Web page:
Look, it just doesn’t add up, but extremely talented folks keep doing it.
My caution to those out there would be to consider the strengths and weaknesses of your deck as you perceive them against the metagame you seem to be running up against. Don’t make assumptions simply based on the decklists that crop up. This one strikes me as odd, but in certain metagames, splashing for Yasharn can make a lot of sense.
Paulo Vitor Damo da Rosa: Fact. This is tough to judge, because it really is going to depend on the metagame you expect and it could change from week to week. Before the Zendikar Rising Championship, I felt confident the Yasharn version was better, as I felt it gained much against Sacrifice decks and random decks like the Mystic Forge combo deck or Neostorm while not losing much in the other matchups. Sacrifice decks (both Jund and Rakdos) being 30% of the field seems to have validated this choice. However, Sultai and Four-Color Midrange builds were the best performing decks in the tournament, and that’s the one matchup where I feel the straight three-color version is meaningfully ahead. So, if there was ever a time to play Sultai over Four-Color Midrange, this would be it. Even then, I think Four-Color Midrange is a little bit better overall, but this could change at a moment’s notice if certain decks become more or less popular (for example if Brad Barclay’s Azorius deck becomes more popular then naturally Sultai will become a better choice).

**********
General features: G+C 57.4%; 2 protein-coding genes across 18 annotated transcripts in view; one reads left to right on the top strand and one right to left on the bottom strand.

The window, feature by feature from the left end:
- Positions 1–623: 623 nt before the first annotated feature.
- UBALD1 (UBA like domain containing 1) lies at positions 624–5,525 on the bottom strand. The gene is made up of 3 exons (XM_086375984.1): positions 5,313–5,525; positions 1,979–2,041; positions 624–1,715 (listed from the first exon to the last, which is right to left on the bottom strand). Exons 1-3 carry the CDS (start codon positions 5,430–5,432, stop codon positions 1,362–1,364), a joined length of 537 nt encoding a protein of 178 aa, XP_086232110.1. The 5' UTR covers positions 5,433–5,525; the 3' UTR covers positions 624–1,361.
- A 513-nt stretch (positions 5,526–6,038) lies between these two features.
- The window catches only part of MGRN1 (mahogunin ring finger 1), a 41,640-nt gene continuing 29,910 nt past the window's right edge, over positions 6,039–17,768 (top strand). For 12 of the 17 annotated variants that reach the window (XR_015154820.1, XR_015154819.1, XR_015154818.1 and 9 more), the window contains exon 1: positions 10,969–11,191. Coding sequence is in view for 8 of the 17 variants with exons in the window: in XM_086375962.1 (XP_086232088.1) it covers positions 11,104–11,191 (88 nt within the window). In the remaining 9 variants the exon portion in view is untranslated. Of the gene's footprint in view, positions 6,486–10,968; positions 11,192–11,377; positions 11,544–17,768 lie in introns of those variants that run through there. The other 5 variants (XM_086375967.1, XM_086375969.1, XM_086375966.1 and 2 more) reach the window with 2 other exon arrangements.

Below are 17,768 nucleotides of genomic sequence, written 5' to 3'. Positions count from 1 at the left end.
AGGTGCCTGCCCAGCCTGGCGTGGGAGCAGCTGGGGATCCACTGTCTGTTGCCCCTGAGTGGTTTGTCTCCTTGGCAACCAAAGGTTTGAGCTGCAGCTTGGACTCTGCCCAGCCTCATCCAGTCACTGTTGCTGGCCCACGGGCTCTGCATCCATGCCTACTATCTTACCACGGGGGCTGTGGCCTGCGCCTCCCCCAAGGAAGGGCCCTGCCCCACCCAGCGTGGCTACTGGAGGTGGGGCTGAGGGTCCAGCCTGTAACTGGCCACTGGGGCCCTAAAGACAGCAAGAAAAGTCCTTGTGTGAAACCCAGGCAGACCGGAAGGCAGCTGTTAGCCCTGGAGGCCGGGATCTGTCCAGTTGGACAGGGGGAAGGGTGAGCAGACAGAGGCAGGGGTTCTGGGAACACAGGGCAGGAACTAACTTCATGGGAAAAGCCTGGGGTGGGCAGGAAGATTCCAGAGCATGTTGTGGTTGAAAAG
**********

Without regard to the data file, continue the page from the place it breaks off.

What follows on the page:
5. The Zendikar Rising Championship felt like a Pro Tour level event.
Sam Black: Fact. It’s easy for me to feel bitter about the changes that have happened to organized play since the creation of the MPL as someone who was left just outside of it and was personally pushed out of professional play by the changes, and then further as someone who loves paper Magic and doesn’t find competition online especially compelling or motivating. However, watching the broadcast, the production, and quality of play definitely felt much more like watching a Pro Tour than it felt like watching anything else to me. So while I’m not sure how similar I think the experience would feel as a competitor, from my perspective as a viewer, it hit similarly.
Michael Majors: Fiction. I don’t know if I should nitpick this.